Bill Hahn's Hotel
July 14, 1962
Barbra Streisand contributed her singing talents to a weekend fundraiser at Bill Hahn's in Westbrook Connecticut in 1962.
Situated on a bluff facing Long Island Sound, the resort has been described as having a casual, friendly, and modest atmosphere.
For the July 1962 fundraiser, Streisand appeared on stage for part of the five-hour show. Henny Youngman, Art Carney, and Barbra performed that evening.
Owner Bill Hahn booked young talent, including Woody Allen and Art Carney. Streisand probably played one (or more) other gigs at his resort, although those dates are unknown.
Robert Ruby, who was a member of a male singing group called The Montana Men (who shared Streisand's manager at the time—Irvin Arthur), wrote about the Hahn gigs in his book Ruby in the Rough: “On Saturday mornings the five of us piled into a rented station wagon and drove to Westbrook for that evening's show, and afterwards spent the night and the balance of the weekend at Seth Shapiro's family estate in Westchester. Occasionally, Barbra's mother and younger sister would come along. Neither Elliott [Gould] nor Barbra was hard to be with; he was quick and intelligent, she was naive to the point of absurdity. Strangers mistook her offstage daffiness for stupidity. In truth, it was a cover for her youth (nineteen) and stunning lack of interest in anything but performing. To me, se was as natural and friendly as a puppy and I never felt she was anything less than genuine. But most important, her magnificent talent towered above the rest of us.”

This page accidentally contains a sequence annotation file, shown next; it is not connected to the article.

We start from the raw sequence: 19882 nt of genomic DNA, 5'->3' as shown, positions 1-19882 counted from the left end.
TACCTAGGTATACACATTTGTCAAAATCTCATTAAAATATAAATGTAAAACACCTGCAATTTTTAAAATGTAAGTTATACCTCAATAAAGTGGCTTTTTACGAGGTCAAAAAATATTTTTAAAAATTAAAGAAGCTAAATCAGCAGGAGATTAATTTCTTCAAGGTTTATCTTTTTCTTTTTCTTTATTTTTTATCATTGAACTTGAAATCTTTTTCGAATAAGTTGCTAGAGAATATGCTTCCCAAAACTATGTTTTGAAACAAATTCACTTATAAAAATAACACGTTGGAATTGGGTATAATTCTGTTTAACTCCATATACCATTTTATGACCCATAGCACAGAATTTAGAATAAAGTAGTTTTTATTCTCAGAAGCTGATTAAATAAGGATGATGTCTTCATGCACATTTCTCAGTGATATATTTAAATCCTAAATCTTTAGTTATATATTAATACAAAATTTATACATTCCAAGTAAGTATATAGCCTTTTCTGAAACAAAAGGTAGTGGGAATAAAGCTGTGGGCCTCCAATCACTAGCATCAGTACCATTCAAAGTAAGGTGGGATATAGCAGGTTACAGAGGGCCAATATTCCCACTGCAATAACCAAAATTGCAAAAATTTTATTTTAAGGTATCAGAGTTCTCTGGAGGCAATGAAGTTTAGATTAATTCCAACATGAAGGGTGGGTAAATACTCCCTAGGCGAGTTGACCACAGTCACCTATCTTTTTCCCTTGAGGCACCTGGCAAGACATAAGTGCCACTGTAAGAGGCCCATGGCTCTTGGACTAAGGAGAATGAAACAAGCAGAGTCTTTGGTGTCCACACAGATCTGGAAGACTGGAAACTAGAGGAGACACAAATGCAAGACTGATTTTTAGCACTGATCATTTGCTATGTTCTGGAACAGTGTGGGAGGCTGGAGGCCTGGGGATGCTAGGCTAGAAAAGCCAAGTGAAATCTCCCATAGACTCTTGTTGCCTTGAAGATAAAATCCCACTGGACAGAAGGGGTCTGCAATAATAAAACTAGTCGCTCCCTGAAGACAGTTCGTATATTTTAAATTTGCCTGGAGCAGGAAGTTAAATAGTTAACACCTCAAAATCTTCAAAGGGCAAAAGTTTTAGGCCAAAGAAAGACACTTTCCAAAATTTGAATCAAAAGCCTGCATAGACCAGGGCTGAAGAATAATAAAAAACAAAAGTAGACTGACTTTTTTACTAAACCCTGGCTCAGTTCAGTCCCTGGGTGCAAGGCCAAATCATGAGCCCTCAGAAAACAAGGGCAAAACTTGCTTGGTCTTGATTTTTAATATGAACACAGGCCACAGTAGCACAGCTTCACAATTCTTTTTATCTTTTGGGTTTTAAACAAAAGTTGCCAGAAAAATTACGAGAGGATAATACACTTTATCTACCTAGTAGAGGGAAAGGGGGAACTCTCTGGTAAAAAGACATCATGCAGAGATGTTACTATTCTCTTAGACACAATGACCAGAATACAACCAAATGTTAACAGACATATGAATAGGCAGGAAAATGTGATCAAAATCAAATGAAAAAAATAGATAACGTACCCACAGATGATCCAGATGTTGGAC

Ruby recalled the shows at Hahn's, too: “Everybody loved her, mainly because it was a Jewish sort of place. She'd giggle and laugh and they got everything ... At the end of the show Bill Hahn always made us get together to sing a closing number.”
In a 1980 newspaper article about Hahn's resort, Kim Nickerson, who was a waiter, recalled serving Streisand there. “Streisand was a young girl in blue jeans and she was outrageous. She was with an entourage: New York, artsy. Bill said to me, ‘You really ought to stay and watch the show,’ so I did. She got up and started to sing with such magnitude and resonance, everybody knew.”
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